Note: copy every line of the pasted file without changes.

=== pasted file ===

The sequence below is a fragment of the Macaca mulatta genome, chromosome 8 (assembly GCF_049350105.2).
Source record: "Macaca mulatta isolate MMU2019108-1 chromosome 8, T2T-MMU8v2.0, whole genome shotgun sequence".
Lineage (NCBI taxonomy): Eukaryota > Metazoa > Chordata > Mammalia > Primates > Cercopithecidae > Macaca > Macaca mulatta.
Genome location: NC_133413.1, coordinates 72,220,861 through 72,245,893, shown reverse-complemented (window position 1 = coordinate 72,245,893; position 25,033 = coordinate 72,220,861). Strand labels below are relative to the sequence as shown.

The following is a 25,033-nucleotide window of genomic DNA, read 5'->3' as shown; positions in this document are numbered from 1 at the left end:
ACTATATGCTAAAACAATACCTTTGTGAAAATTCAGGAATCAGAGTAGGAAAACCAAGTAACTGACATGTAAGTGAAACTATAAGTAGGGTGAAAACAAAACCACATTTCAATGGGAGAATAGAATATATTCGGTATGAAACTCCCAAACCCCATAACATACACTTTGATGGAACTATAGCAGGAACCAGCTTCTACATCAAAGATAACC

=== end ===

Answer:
The sequence below is a fragment of the Macaca mulatta genome, chromosome 8 (assembly GCF_049350105.2).
Source record: "Macaca mulatta isolate MMU2019108-1 chromosome 8, T2T-MMU8v2.0, whole genome shotgun sequence".
Lineage (NCBI taxonomy): Eukaryota > Metazoa > Chordata > Mammalia > Primates > Cercopithecidae > Macaca > Macaca mulatta.
Genome location: NC_133413.1, coordinates 72,220,861 through 72,245,893, shown reverse-complemented (window position 1 = coordinate 72,245,893; position 25,033 = coordinate 72,220,861). Strand labels below are relative to the sequence as shown.

The following is a 25,033-nucleotide window of genomic DNA, read 5'->3' as shown; positions in this document are numbered from 1 at the left end:
ACTATATGCTAAAACAATACCTTTGTGAAAATTCAGGAATCAGAGTAGGAAAACCAAGTAACTGACATGTAAGTGAAACTATAAGTAGGGTGAAAACAAAACCACATTTCAATGGGAGAATAGAATATATTCGGTATGAAACTCCCAAACCCCATAACATACACTTTGATGGAACTATAGCAGGAACCAGCTTCTACATCAAAGATAACC